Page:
The fighters who intrigue the American boxing public above all others -- Sugar Ray Leonard and Thomas Hearns -- will perform on the same card Thursday night at the Astrodome. Unfortunately, they don't fight each other.
Each man will be fighting for a title, Leonard challenging champion Ayub Kalule for the WBA junior middleweight championship at approximately 11 p.m. (EDT), Hearns defending his WBA welterweight title against Pablo Baez at 10:15. The fights will be telecast via closed circuit, at Capital Centre in the Washington, D.C., area.
The stakes for Leonard, the WBC welterweight champion, and Hearns, undefeated in 31 fights, are considerably higher than mere championships. There is talk that the Hearns-Leonard match to unify the welterweight title on Sept. 16 will be a $20 million affair. A loss here by either man would necessitate a renegotiation between the two fighters.
Leonard would seem to be taking the greater risk, because Kalule, 27, has not lost in 36 fights, has never been knocked off his feet as an amateur or a professional and insists he will go back to Denmark with his championship intact.
He is mostly a straight-up, charge-ahead fighter who inflicts heavy damage to the body. He has 18 knockouts, though his last three fights went the distance. He is not considered a powerful puncher, simply a relentless one. He also is a southpaw, though his right hand is considered his strongest weapon.
"Pressure is what he does best," said Angelo Dundee, one of Leonard's trainers. "He tries to dictate the fight. Physically, he reminds me a lot of Emile Griffith. The guy's got quick hands and a good cheek. I've seen him get hit, and he doesn't flinch. I never take nothing for granted. Who knows, he's liable to come up with the greatest fight of his life. But my guy's ready, too."
Leonard, 25, with a 29-1 record, is taking a step up in class from 147 to 154 pounds. He will probably give away five to six pounds on fight night, though he is far faster on his feet and has a better punch than Kalule. Adds Dundee: "In this fight, Ray's gonna be the banger."
"I can envision a fight that is going to be fought at a very fast rate," Dundee said. "I also see Ray jumping at Kalule, jumping in his face, seeing surprise on his face and him saying: 'Wow, this guy can really hit.'"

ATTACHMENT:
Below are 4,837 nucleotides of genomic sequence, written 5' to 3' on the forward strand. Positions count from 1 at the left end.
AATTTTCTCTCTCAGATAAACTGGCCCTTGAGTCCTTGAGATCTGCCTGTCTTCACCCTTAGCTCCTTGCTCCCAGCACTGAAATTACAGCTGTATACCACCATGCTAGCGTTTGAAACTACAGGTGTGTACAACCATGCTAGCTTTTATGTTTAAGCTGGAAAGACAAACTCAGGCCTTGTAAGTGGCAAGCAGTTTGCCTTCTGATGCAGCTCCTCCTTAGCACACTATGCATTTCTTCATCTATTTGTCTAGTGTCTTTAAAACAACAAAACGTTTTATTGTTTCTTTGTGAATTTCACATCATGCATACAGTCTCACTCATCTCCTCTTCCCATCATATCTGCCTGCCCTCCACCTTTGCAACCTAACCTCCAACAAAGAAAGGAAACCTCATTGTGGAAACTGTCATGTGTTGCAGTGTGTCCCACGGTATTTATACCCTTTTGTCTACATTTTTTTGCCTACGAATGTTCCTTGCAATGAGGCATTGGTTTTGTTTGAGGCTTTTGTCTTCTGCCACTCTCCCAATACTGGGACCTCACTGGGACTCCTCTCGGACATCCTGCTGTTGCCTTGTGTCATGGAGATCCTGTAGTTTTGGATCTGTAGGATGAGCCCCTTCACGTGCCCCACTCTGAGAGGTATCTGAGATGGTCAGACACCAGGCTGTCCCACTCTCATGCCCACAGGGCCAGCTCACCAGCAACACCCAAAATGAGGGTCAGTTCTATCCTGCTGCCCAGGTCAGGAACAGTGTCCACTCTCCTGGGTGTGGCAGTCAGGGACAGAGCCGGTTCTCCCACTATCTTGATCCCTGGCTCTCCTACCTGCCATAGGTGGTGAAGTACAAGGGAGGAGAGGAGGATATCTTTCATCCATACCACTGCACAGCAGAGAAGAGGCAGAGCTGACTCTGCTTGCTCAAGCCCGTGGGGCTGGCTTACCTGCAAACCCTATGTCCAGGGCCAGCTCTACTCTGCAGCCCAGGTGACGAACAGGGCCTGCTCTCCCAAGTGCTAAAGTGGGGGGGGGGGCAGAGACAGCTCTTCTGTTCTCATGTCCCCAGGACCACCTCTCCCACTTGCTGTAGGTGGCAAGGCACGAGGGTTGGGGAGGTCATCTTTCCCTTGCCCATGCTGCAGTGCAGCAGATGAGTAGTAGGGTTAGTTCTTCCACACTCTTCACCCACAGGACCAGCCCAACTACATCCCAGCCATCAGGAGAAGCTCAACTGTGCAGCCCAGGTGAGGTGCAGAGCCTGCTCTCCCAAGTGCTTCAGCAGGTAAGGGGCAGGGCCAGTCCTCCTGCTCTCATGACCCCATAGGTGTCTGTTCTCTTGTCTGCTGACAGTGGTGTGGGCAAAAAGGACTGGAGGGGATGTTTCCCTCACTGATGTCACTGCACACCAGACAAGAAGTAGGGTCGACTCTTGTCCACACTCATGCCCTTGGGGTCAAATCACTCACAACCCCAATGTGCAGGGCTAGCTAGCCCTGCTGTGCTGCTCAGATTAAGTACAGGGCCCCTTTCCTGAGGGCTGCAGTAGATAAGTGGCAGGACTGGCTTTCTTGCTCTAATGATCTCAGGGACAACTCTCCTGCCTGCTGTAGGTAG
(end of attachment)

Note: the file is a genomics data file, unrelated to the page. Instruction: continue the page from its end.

Janks Morton, Leonard's full-time trainer, predicted today that "with the condition Ray is in now, I see no way Kalule will last eight rounds. You're going to see the greatness come out in Ray now."
Morton also insists that Leonard has not pooh-poohed Kalule, that he is not looking ahead to hearns, that he has prepared more diligently for this fight than for either of the confrontations with Roberto Duran.
"The Hearns fight doesn't cross his mind," Morton said. "We never call Hearns' name at all. It's Kalule all the way. Kalule really is an unknown, but that doesn't mean the guy can't fight. . . I've been looking at him. He's sort of mechanical and throws a lot of punches. He's also got a big face and head, a nice target. We're well prepared. We had 90 rounds of boxing for six weeks for this fight. Against Duran the last time, we had 75 rounds and four weeks."
Leonard already has predicted the fight will go no longer than 10 rounds. The money, $2.5 million for Leonard, $150,000 for Kalule, is not a motivating factor, he says. A second title is. And next year, maybe a third, because Leonard eventually will fight in the middleweight (160 pound) division.
"Ray isn't fighting for the money anymore," said Mike Trainer, his attorney. "I just think he'd like to establish himself as the best fighter pound-for-pound who ever fought."
Hearns would like that distinction himself, though he will hardly get into that class by fighting the likes of Baez, a 23-year-old native of the Dominican Republic who lives in Los Angeles. Baez, who some people have nicknamed Joan, is 14-8-2 and ranked ninth by the WBA, though he appeared in the rankings just a few weeks after he signed for this fight.
Hearns, 22, will be making his third title defense and going for his 30th knockout, which most people assume will occur in the first five rounds. He will earn $500,000 for his work, with Baez getting $50,000, easily the largest payday of his life.
Emanuel Steward, Hearns' manager, insisted today that Baez has improved since he got new management last year, and dismisses talk about Baez being in the Stiff Hall of Fame.
"(Pipino) Cuevas was supposed to be the toughest fight we ever had; he was supposed to beat up the little kid from Detroit, and we knocked him out in the second round," Steward said. "Randy Shields was supposed to be an easy fight, and he may have been the toughest. So you know what prefight publicity means."
Bob Arum, who is promoting this fight, also knows about publicity. Today, he said he planned to file suit to hold up Leonard's purse Thursday because he was upset over all the talk about Hearns vs. Leonard, and not enough about his own promotion.
He was particularly angry with Trainer for looking ahead in a story published in the Houston Post. "You don't talk and say another fight is made until this fight is over," Arum said. "This is insidious, designed to destroy the promotion."
"Oh, I think we're going to show up," said Trainer, who has letters of credit in the bank that guarantee payment as long as the fight goes on. "He's established Bob Arum's common law on fight promotion . . . whatever he cares to say. I don't pay any attention. It makes a nice headline."
And headlines help sell tickets, which are not very much in demand here for this production. Only 15,000 had been sold by today, and the closed circuit sites, with some exceptions, are not reporting great business.
It may be Thomas Hearns and Sugar Ray Leonard, the fighters. But not The Fight.